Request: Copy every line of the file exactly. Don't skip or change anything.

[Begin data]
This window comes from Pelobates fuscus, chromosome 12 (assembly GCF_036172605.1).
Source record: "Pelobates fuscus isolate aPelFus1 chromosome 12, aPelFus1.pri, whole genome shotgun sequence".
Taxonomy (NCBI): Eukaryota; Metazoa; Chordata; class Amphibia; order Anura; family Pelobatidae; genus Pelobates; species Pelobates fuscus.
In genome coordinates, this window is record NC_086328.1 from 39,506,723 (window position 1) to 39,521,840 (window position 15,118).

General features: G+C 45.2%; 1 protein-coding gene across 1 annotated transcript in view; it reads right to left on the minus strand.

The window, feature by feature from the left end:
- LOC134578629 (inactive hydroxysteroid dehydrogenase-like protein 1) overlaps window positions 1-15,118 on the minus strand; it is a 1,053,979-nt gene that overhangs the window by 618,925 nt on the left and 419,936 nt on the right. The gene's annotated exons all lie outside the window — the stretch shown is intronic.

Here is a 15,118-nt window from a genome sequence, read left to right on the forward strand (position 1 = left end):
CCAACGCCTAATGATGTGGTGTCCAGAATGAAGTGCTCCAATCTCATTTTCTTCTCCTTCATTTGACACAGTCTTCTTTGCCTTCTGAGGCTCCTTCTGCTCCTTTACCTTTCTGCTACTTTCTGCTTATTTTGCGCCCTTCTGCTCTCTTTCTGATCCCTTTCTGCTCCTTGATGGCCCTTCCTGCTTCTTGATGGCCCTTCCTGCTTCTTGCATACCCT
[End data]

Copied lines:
This window comes from Pelobates fuscus, chromosome 12 (assembly GCF_036172605.1).
Source record: "Pelobates fuscus isolate aPelFus1 chromosome 12, aPelFus1.pri, whole genome shotgun sequence".
Taxonomy (NCBI): Eukaryota; Metazoa; Chordata; class Amphibia; order Anura; family Pelobatidae; genus Pelobates; species Pelobates fuscus.
In genome coordinates, this window is record NC_086328.1 from 39,506,723 (window position 1) to 39,521,840 (window position 15,118).

General features: G+C 45.2%; 1 protein-coding gene across 1 annotated transcript in view; it reads right to left on the minus strand.

The window, feature by feature from the left end:
- LOC134578629 (inactive hydroxysteroid dehydrogenase-like protein 1) overlaps window positions 1-15,118 on the minus strand; it is a 1,053,979-nt gene that overhangs the window by 618,925 nt on the left and 419,936 nt on the right. The gene's annotated exons all lie outside the window — the stretch shown is intronic.

Here is a 15,118-nt window from a genome sequence, read left to right on the forward strand (position 1 = left end):
CCAACGCCTAATGATGTGGTGTCCAGAATGAAGTGCTCCAATCTCATTTTCTTCTCCTTCATTTGACACAGTCTTCTTTGCCTTCTGAGGCTCCTTCTGCTCCTTTACCTTTCTGCTACTTTCTGCTTATTTTGCGCCCTTCTGCTCTCTTTCTGATCCCTTTCTGCTCCTTGATGGCCCTTCCTGCTTCTTGATGGCCCTTCCTGCTTCTTGCATACCCT